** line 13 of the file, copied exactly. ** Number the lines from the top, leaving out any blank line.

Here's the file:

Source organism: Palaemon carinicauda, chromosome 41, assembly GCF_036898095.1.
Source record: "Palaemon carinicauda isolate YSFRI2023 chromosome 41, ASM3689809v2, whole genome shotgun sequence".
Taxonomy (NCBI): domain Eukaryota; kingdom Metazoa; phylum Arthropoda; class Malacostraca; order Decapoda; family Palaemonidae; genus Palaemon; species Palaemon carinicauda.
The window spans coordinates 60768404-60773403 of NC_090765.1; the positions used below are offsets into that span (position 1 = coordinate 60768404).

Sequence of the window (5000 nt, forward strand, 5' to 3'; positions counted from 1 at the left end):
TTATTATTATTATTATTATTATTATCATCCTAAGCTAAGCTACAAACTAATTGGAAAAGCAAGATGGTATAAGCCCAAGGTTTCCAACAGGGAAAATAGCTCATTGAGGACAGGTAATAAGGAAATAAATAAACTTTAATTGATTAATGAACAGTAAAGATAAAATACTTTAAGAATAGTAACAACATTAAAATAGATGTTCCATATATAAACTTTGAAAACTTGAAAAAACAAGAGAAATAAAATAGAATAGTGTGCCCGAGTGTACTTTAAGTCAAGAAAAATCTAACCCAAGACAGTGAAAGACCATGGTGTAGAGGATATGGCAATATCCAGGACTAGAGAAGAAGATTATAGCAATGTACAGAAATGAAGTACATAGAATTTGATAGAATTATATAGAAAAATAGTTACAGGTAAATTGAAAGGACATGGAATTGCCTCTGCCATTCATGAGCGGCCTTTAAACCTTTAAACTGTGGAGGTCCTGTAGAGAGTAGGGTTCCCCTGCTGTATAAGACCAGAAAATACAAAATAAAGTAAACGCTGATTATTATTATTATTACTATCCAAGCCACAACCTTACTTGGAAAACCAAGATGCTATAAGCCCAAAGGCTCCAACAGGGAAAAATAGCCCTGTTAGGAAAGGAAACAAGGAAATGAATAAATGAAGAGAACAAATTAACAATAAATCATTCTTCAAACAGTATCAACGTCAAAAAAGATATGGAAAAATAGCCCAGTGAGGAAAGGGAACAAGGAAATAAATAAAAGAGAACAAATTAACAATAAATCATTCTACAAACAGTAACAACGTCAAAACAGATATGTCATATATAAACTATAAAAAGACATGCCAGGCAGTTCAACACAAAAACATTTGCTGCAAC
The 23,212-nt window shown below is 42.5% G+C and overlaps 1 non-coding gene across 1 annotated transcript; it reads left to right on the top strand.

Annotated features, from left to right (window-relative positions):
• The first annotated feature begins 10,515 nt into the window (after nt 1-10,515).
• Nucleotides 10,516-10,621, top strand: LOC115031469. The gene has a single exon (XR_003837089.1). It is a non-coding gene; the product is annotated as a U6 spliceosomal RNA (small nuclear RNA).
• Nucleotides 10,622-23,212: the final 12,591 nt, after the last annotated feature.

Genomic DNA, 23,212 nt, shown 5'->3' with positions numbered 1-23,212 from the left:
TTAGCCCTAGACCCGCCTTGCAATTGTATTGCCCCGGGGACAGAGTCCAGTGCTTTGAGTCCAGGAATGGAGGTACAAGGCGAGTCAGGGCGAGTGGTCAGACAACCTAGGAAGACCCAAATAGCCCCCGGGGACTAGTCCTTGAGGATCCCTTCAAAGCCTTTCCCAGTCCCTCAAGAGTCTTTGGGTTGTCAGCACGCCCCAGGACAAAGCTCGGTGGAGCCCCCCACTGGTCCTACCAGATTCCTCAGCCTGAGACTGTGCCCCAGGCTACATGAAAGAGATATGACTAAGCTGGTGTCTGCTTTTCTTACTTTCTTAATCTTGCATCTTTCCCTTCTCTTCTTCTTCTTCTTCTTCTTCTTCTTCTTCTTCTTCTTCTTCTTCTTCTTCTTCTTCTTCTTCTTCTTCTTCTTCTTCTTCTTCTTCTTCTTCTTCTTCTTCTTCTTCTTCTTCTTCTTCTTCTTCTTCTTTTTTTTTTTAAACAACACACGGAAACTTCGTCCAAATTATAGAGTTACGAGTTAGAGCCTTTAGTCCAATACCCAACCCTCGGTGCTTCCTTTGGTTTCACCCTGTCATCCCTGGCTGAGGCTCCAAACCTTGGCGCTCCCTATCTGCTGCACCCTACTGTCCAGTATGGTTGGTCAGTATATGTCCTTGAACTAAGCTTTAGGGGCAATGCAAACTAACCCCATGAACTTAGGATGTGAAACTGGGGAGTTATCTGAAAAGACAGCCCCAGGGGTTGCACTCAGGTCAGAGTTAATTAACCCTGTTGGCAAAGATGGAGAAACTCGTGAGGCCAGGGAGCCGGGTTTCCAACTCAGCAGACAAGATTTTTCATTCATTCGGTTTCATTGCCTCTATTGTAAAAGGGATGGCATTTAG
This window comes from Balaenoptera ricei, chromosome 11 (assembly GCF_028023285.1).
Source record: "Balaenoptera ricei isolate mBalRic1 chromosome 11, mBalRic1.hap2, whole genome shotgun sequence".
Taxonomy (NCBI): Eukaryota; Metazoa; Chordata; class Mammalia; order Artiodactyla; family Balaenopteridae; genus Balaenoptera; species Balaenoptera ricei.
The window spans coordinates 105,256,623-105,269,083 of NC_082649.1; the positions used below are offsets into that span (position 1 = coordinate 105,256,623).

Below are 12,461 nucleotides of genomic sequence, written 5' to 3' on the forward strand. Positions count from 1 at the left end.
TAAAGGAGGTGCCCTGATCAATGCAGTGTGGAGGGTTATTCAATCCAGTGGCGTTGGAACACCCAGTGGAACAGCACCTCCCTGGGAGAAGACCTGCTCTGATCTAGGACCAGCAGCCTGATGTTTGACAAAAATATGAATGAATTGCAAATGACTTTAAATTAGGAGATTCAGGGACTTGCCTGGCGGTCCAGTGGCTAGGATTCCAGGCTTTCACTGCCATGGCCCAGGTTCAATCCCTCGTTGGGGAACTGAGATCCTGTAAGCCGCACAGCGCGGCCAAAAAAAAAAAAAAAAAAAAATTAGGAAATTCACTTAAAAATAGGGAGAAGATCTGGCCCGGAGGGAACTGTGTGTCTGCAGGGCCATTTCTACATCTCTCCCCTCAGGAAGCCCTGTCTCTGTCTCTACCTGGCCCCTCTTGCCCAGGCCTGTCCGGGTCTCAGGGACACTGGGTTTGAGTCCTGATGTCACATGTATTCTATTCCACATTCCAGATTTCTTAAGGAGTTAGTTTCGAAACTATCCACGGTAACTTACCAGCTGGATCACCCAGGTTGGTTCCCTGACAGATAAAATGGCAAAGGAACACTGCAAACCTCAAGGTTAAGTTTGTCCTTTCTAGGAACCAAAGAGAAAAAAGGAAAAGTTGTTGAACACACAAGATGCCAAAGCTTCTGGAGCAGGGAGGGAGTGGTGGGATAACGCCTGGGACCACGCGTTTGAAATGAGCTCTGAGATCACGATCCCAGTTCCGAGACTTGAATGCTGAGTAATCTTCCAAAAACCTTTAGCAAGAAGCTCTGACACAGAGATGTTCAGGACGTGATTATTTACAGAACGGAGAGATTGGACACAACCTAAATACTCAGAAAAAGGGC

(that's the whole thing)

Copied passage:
TTAGCCCTAGACCCGCCTTGCAATTGTATTGCCCCGGGGACAGAGTCCAGTGCTTTGAGTCCAGGAATGGAGGTACAAGGCGAGTCAGGGCGAGTGGTCAGACAACCTAGGAAGACCCAAATAGCCCCCGGGGACTAGTCCTTGAGGATCCCTTCAAAGCCTTTCCCAGTCCCTCAAGAGTCTTTGGGTTGTCAGCACGCCCCAGGACAAAGCTCGGTGGAGCCCCCCACTGGTCCTACCAGATTCCTCAGCCTGAGACTGTGCCCCAGGCTACATGAAAGAGATATGACTAAGCTGGTGTCTGCTTTTCTTACTTTCTTAATCTTGCATCTTTCCCTTCTCTTCTTCTTCTTCTTCTTCTTCTTCTTCTTCTTCTTCTTCTTCTTCTTCTTCTTCTTCTTCTTCTTCTTCTTCTTCTTCTTCTTCTTCTTCTTCTTCTTCTTCTTCTTCTTCTTCTTCTTCTTCTTCTTCTTTTTTTTTTTAAACAACACACGGAAACTTCGTCCAAATTATAGAGTTACGAGTTAGAGCCTTTAGTCCAATACCCAACCCTCGGTGCTTCCTTTGGTTTCACCCTGTCATCCCTGGCTGAGGCTCCAAACCTTGGCGCTCCCTATCTGCTGCACCCTACTGTCCAGTATGGTTGGTCAGTATATGTCCTTGAACTAAGCTTTAGGGGCAATGCAAACTAACCCCATGAACTTAGGATGTGAAACTGGGGAGTTATCTGAAAAGACAGCCCCAGGGGTTGCACTCAGGTCAGAGTTAATTAACCCTGTTGGCAAAGATGGAGAAACTCGTGAGGCCAGGGAGCCGGGTTTCCAACTCAGCAGACAAGATTTTTCATTCATTCGGTTTCATTGCCTCTATTGTAAAAGGGATGGCATTTAG